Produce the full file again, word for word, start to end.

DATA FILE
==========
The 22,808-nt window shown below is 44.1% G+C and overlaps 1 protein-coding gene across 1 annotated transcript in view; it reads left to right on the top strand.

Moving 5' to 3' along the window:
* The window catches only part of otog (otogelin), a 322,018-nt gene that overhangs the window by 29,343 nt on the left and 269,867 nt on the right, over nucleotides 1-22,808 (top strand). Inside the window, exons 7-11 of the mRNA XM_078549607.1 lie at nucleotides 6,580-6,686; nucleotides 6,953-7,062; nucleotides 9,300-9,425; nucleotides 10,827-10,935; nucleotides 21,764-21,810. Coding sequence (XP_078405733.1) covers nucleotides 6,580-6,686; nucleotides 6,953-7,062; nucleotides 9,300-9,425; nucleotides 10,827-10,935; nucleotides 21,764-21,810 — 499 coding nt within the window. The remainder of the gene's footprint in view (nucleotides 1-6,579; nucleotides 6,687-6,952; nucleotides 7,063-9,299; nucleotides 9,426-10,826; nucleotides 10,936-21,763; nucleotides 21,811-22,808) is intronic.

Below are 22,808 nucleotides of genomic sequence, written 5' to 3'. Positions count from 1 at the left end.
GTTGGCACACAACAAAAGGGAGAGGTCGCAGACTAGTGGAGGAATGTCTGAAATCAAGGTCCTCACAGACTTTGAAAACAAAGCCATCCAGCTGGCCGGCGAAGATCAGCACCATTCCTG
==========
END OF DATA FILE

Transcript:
The 22,808-nt window shown below is 44.1% G+C and overlaps 1 protein-coding gene across 1 annotated transcript in view; it reads left to right on the top strand.

Moving 5' to 3' along the window:
* The window catches only part of otog (otogelin), a 322,018-nt gene that overhangs the window by 29,343 nt on the left and 269,867 nt on the right, over nucleotides 1-22,808 (top strand). Inside the window, exons 7-11 of the mRNA XM_078549607.1 lie at nucleotides 6,580-6,686; nucleotides 6,953-7,062; nucleotides 9,300-9,425; nucleotides 10,827-10,935; nucleotides 21,764-21,810. Coding sequence (XP_078405733.1) covers nucleotides 6,580-6,686; nucleotides 6,953-7,062; nucleotides 9,300-9,425; nucleotides 10,827-10,935; nucleotides 21,764-21,810 — 499 coding nt within the window. The remainder of the gene's footprint in view (nucleotides 1-6,579; nucleotides 6,687-6,952; nucleotides 7,063-9,299; nucleotides 9,426-10,826; nucleotides 10,936-21,763; nucleotides 21,811-22,808) is intronic.

Below are 22,808 nucleotides of genomic sequence, written 5' to 3'. Positions count from 1 at the left end.
GTTGGCACACAACAAAAGGGAGAGGTCGCAGACTAGTGGAGGAATGTCTGAAATCAAGGTCCTCACAGACTTTGAAAACAAAGCCATCCAGCTGGCCGGCGAAGATCAGCACCATTCCTG